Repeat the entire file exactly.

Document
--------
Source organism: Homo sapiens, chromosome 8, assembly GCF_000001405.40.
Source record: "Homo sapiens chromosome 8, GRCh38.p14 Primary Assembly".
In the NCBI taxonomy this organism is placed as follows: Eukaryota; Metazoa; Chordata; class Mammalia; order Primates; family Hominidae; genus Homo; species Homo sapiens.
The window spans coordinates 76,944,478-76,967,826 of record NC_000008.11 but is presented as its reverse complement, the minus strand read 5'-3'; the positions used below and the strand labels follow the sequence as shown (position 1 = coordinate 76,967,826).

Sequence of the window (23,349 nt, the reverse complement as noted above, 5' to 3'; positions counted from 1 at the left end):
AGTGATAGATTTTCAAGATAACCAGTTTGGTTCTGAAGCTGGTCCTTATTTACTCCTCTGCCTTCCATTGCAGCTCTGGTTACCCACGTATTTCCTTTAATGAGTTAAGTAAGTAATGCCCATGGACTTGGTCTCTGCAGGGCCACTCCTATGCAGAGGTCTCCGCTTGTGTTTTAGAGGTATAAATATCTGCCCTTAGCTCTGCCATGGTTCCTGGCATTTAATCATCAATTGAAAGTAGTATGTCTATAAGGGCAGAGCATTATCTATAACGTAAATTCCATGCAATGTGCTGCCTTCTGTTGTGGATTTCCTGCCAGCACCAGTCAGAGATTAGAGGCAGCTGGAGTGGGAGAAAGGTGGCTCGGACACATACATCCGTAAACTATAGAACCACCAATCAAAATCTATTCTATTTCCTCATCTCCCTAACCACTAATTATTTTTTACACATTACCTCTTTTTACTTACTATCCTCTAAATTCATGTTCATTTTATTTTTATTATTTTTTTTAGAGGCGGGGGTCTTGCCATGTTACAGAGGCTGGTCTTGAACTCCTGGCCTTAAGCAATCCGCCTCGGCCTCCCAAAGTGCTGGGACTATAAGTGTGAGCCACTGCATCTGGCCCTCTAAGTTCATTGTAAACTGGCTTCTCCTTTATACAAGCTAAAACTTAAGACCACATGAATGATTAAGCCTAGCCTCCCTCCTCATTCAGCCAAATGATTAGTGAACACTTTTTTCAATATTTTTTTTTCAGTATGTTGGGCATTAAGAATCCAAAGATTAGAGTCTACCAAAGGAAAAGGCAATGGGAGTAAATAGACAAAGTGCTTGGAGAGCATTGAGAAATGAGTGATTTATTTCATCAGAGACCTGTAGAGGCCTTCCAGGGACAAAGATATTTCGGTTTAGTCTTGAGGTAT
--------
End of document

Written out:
Source organism: Homo sapiens, chromosome 8, assembly GCF_000001405.40.
Source record: "Homo sapiens chromosome 8, GRCh38.p14 Primary Assembly".
In the NCBI taxonomy this organism is placed as follows: Eukaryota; Metazoa; Chordata; class Mammalia; order Primates; family Hominidae; genus Homo; species Homo sapiens.
The window spans coordinates 76,944,478-76,967,826 of record NC_000008.11 but is presented as its reverse complement, the minus strand read 5'-3'; the positions used below and the strand labels follow the sequence as shown (position 1 = coordinate 76,967,826).

Sequence of the window (23,349 nt, the reverse complement as noted above, 5' to 3'; positions counted from 1 at the left end):
AGTGATAGATTTTCAAGATAACCAGTTTGGTTCTGAAGCTGGTCCTTATTTACTCCTCTGCCTTCCATTGCAGCTCTGGTTACCCACGTATTTCCTTTAATGAGTTAAGTAAGTAATGCCCATGGACTTGGTCTCTGCAGGGCCACTCCTATGCAGAGGTCTCCGCTTGTGTTTTAGAGGTATAAATATCTGCCCTTAGCTCTGCCATGGTTCCTGGCATTTAATCATCAATTGAAAGTAGTATGTCTATAAGGGCAGAGCATTATCTATAACGTAAATTCCATGCAATGTGCTGCCTTCTGTTGTGGATTTCCTGCCAGCACCAGTCAGAGATTAGAGGCAGCTGGAGTGGGAGAAAGGTGGCTCGGACACATACATCCGTAAACTATAGAACCACCAATCAAAATCTATTCTATTTCCTCATCTCCCTAACCACTAATTATTTTTTACACATTACCTCTTTTTACTTACTATCCTCTAAATTCATGTTCATTTTATTTTTATTATTTTTTTTAGAGGCGGGGGTCTTGCCATGTTACAGAGGCTGGTCTTGAACTCCTGGCCTTAAGCAATCCGCCTCGGCCTCCCAAAGTGCTGGGACTATAAGTGTGAGCCACTGCATCTGGCCCTCTAAGTTCATTGTAAACTGGCTTCTCCTTTATACAAGCTAAAACTTAAGACCACATGAATGATTAAGCCTAGCCTCCCTCCTCATTCAGCCAAATGATTAGTGAACACTTTTTTCAATATTTTTTTTTCAGTATGTTGGGCATTAAGAATCCAAAGATTAGAGTCTACCAAAGGAAAAGGCAATGGGAGTAAATAGACAAAGTGCTTGGAGAGCATTGAGAAATGAGTGATTTATTTCATCAGAGACCTGTAGAGGCCTTCCAGGGACAAAGATATTTCGGTTTAGTCTTGAGGTAT